That consensus could now be jeopardised by the National Union of Teachers'
strike over London weighting and the headteachers' refusal to operate the performance pay procedures. Both have a point, of course. But is this the time or the way to push it?
Meeting the cost of living in and around the capital is an urgent priority for young teachers trying to set up home while having to repay debts incurred to qualify. But the London weighting is only one of the pay advantages teachers in this high-cost area enjoy. They also get retention and recruitment points and more rapid advancement up the pay scale - discretionary payments that schools may find less affordable if the London weighting rises.
The overwhelming vote for strike action suggests strong feelings. But a turnout of just 30 per cent means a small minority of London members are risking the support teachers have won for better working conditions everywhere.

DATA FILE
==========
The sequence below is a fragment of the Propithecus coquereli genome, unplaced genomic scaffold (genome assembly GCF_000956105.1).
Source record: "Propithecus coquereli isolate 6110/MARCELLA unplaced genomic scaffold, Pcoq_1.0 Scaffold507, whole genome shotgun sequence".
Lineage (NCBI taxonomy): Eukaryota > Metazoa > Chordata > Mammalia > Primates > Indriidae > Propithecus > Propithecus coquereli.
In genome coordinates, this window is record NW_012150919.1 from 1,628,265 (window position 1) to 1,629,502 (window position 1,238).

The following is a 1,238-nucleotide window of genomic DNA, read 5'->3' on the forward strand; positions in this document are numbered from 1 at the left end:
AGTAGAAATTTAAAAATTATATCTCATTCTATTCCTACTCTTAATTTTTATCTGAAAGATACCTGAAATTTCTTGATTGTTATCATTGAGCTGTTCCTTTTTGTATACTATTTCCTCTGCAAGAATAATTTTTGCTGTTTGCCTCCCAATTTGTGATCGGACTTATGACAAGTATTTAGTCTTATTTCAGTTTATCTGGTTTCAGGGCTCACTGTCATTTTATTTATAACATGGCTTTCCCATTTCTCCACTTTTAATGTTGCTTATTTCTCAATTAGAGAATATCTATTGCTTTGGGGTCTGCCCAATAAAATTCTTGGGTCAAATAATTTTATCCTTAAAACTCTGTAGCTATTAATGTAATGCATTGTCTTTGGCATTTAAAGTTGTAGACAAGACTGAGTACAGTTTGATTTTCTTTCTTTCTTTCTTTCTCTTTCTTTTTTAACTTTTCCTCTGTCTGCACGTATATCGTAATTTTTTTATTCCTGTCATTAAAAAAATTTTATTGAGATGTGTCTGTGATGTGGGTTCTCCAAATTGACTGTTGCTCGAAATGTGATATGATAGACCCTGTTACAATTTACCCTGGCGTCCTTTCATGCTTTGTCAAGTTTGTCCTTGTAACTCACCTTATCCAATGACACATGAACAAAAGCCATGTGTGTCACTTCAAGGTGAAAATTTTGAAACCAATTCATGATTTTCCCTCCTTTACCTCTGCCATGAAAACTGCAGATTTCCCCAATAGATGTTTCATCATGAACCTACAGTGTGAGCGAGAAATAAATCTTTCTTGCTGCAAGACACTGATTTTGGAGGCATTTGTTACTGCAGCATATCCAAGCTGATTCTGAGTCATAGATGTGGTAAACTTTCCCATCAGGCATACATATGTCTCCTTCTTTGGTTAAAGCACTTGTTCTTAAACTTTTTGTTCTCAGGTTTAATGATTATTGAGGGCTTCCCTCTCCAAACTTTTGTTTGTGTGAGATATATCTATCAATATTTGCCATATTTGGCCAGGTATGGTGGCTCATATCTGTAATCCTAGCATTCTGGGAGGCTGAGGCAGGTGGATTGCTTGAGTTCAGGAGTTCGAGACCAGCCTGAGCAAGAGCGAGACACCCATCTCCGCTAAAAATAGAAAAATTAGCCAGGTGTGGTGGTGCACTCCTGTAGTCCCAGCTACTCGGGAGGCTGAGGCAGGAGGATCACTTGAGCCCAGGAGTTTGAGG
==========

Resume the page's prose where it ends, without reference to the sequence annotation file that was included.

The heads' case also has merits. In selling the performance pay plan ministers made it sound as if teachers would make steady progress up a properly-funded upper spine once the threshold was crossed. Now heads find they are expected to choose between colleagues on not very clear criteria because there is not enough money to reward everyone, and they don't like it. Managers elsewhere might find this perfectly normal but it still goes against the collegiate culture in schools.
It could equally be argued, of course, that it is government intransigence that has led to these disputes. Certainly, they should never have been allowed to deteriorate to this point. There is too much at stake for pupils everywhere. Ministers and unions should get out of their trenches and back round the table to resolve these matters.